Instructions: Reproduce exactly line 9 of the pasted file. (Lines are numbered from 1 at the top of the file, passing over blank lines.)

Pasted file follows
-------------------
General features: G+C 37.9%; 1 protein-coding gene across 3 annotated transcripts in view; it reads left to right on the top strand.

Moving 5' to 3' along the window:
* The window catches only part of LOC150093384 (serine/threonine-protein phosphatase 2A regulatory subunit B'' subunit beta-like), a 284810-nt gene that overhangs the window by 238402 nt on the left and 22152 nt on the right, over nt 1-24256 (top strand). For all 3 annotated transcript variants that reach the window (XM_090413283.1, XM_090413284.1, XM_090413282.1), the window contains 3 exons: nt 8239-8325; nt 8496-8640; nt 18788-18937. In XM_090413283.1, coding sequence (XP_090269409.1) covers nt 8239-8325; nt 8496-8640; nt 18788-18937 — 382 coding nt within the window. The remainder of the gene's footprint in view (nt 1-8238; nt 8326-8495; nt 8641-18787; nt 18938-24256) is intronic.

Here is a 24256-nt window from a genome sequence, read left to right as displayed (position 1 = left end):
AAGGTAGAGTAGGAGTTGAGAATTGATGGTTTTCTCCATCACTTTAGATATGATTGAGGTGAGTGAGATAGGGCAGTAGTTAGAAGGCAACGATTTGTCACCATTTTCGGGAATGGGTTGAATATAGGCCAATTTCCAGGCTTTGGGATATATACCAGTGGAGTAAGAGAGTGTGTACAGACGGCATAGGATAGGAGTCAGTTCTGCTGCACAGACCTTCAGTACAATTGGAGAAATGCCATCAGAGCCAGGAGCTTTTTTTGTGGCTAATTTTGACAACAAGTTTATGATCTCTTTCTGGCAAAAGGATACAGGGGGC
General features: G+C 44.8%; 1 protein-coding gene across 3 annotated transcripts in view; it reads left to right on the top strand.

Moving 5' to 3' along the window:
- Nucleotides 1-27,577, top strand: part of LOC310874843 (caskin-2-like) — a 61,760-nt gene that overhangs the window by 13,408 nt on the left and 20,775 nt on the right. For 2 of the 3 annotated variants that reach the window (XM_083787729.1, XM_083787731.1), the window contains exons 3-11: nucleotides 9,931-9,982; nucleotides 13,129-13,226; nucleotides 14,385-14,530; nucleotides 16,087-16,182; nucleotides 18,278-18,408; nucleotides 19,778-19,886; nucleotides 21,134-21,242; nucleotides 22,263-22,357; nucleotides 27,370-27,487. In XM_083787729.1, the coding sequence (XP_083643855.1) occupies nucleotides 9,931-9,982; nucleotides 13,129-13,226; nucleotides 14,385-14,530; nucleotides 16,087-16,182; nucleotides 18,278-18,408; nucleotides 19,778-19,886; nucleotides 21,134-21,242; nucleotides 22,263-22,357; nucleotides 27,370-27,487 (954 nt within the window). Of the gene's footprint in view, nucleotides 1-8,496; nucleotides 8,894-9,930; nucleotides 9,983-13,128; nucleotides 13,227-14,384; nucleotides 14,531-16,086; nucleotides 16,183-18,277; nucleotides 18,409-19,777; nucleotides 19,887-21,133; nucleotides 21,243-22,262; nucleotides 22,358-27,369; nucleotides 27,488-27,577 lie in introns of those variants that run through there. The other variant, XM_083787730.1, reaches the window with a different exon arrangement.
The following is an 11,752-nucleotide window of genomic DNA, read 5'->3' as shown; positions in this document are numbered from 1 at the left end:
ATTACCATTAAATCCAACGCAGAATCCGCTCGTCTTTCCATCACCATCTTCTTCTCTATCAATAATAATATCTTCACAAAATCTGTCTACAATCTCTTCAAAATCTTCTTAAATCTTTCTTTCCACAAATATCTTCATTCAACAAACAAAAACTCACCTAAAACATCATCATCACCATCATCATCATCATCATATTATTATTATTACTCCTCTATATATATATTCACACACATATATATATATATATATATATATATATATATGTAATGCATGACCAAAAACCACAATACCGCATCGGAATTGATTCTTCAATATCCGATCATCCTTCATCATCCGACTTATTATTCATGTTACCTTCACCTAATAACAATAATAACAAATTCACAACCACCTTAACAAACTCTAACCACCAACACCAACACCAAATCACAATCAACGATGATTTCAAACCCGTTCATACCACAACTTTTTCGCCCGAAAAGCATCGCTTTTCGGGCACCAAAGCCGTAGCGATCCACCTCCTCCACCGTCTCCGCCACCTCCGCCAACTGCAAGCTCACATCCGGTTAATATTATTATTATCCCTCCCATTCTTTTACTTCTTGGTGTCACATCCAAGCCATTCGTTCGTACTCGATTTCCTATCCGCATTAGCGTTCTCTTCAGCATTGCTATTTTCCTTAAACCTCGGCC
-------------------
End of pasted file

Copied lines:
The following is an 11,752-nucleotide window of genomic DNA, read 5'->3' as shown; positions in this document are numbered from 1 at the left end: